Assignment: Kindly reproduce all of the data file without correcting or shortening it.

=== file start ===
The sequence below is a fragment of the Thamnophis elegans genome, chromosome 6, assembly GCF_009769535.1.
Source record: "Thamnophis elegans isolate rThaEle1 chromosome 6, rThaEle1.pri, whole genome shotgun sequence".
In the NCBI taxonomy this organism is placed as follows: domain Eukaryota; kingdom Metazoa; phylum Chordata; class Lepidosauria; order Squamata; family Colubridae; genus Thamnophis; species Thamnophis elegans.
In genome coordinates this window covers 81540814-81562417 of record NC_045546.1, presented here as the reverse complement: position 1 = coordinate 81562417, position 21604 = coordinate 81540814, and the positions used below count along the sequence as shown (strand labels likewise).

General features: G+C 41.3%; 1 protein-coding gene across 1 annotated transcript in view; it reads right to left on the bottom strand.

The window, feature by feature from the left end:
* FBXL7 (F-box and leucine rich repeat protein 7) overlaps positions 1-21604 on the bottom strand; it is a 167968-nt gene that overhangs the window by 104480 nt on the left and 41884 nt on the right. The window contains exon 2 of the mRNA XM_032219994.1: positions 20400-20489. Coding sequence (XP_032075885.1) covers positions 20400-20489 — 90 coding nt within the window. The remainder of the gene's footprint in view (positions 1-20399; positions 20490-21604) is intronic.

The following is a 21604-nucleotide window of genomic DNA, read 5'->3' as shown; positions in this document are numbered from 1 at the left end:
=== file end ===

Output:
The sequence below is a fragment of the Thamnophis elegans genome, chromosome 6, assembly GCF_009769535.1.
Source record: "Thamnophis elegans isolate rThaEle1 chromosome 6, rThaEle1.pri, whole genome shotgun sequence".
In the NCBI taxonomy this organism is placed as follows: domain Eukaryota; kingdom Metazoa; phylum Chordata; class Lepidosauria; order Squamata; family Colubridae; genus Thamnophis; species Thamnophis elegans.
In genome coordinates this window covers 81540814-81562417 of record NC_045546.1, presented here as the reverse complement: position 1 = coordinate 81562417, position 21604 = coordinate 81540814, and the positions used below count along the sequence as shown (strand labels likewise).

General features: G+C 41.3%; 1 protein-coding gene across 1 annotated transcript in view; it reads right to left on the bottom strand.

The window, feature by feature from the left end:
* FBXL7 (F-box and leucine rich repeat protein 7) overlaps positions 1-21604 on the bottom strand; it is a 167968-nt gene that overhangs the window by 104480 nt on the left and 41884 nt on the right. The window contains exon 2 of the mRNA XM_032219994.1: positions 20400-20489. Coding sequence (XP_032075885.1) covers positions 20400-20489 — 90 coding nt within the window. The remainder of the gene's footprint in view (positions 1-20399; positions 20490-21604) is intronic.

The following is a 21604-nucleotide window of genomic DNA, read 5'->3' as shown; positions in this document are numbered from 1 at the left end: